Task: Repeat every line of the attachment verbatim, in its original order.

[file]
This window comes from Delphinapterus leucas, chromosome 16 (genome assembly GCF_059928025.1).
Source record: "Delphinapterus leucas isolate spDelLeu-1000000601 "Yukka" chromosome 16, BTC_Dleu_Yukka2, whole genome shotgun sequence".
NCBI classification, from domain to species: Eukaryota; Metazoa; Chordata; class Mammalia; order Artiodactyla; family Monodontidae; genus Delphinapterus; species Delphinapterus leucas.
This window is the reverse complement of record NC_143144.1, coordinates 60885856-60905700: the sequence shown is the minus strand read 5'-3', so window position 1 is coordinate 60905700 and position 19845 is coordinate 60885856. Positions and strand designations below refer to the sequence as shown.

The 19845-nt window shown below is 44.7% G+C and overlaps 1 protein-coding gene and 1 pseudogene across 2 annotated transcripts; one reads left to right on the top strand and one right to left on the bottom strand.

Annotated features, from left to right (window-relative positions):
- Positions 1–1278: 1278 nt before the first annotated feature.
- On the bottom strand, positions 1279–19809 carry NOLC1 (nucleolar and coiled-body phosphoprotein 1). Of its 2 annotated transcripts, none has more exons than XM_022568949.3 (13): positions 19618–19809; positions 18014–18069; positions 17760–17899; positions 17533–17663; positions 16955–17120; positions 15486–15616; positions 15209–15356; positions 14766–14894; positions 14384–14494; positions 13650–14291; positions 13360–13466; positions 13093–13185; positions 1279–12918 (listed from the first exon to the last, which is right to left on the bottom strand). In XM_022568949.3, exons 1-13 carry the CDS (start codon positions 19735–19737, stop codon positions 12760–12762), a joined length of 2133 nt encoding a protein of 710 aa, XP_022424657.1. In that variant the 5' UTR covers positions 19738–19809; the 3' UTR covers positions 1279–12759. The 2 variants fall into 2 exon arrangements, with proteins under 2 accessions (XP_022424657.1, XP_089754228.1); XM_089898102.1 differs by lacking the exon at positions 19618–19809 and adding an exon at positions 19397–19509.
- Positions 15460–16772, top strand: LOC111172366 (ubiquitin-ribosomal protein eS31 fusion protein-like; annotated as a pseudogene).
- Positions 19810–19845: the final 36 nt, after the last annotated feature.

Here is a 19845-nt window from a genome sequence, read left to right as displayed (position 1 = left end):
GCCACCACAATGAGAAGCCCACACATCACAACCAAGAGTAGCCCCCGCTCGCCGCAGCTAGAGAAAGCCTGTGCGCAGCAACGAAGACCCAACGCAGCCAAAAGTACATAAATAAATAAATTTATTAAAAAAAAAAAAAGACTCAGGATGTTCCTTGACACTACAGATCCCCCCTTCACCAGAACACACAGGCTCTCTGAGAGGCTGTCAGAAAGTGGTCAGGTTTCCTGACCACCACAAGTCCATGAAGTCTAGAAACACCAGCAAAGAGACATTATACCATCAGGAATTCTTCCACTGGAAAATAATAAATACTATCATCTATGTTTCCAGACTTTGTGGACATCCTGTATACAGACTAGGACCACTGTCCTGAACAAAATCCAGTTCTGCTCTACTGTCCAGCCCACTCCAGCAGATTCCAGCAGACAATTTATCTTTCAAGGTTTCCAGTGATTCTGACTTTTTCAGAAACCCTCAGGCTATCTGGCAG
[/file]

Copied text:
This window comes from Delphinapterus leucas, chromosome 16 (genome assembly GCF_059928025.1).
Source record: "Delphinapterus leucas isolate spDelLeu-1000000601 "Yukka" chromosome 16, BTC_Dleu_Yukka2, whole genome shotgun sequence".
NCBI classification, from domain to species: Eukaryota; Metazoa; Chordata; class Mammalia; order Artiodactyla; family Monodontidae; genus Delphinapterus; species Delphinapterus leucas.
This window is the reverse complement of record NC_143144.1, coordinates 60885856-60905700: the sequence shown is the minus strand read 5'-3', so window position 1 is coordinate 60905700 and position 19845 is coordinate 60885856. Positions and strand designations below refer to the sequence as shown.

The 19845-nt window shown below is 44.7% G+C and overlaps 1 protein-coding gene and 1 pseudogene across 2 annotated transcripts; one reads left to right on the top strand and one right to left on the bottom strand.

Annotated features, from left to right (window-relative positions):
- Positions 1–1278: 1278 nt before the first annotated feature.
- On the bottom strand, positions 1279–19809 carry NOLC1 (nucleolar and coiled-body phosphoprotein 1). Of its 2 annotated transcripts, none has more exons than XM_022568949.3 (13): positions 19618–19809; positions 18014–18069; positions 17760–17899; positions 17533–17663; positions 16955–17120; positions 15486–15616; positions 15209–15356; positions 14766–14894; positions 14384–14494; positions 13650–14291; positions 13360–13466; positions 13093–13185; positions 1279–12918 (listed from the first exon to the last, which is right to left on the bottom strand). In XM_022568949.3, exons 1-13 carry the CDS (start codon positions 19735–19737, stop codon positions 12760–12762), a joined length of 2133 nt encoding a protein of 710 aa, XP_022424657.1. In that variant the 5' UTR covers positions 19738–19809; the 3' UTR covers positions 1279–12759. The 2 variants fall into 2 exon arrangements, with proteins under 2 accessions (XP_022424657.1, XP_089754228.1); XM_089898102.1 differs by lacking the exon at positions 19618–19809 and adding an exon at positions 19397–19509.
- Positions 15460–16772, top strand: LOC111172366 (ubiquitin-ribosomal protein eS31 fusion protein-like; annotated as a pseudogene).
- Positions 19810–19845: the final 36 nt, after the last annotated feature.

Here is a 19845-nt window from a genome sequence, read left to right as displayed (position 1 = left end):
GCCACCACAATGAGAAGCCCACACATCACAACCAAGAGTAGCCCCCGCTCGCCGCAGCTAGAGAAAGCCTGTGCGCAGCAACGAAGACCCAACGCAGCCAAAAGTACATAAATAAATAAATTTATTAAAAAAAAAAAAAGACTCAGGATGTTCCTTGACACTACAGATCCCCCCTTCACCAGAACACACAGGCTCTCTGAGAGGCTGTCAGAAAGTGGTCAGGTTTCCTGACCACCACAAGTCCATGAAGTCTAGAAACACCAGCAAAGAGACATTATACCATCAGGAATTCTTCCACTGGAAAATAATAAATACTATCATCTATGTTTCCAGACTTTGTGGACATCCTGTATACAGACTAGGACCACTGTCCTGAACAAAATCCAGTTCTGCTCTACTGTCCAGCCCACTCCAGCAGATTCCAGCAGACAATTTATCTTTCAAGGTTTCCAGTGATTCTGACTTTTTCAGAAACCCTCAGGCTATCTGGCAG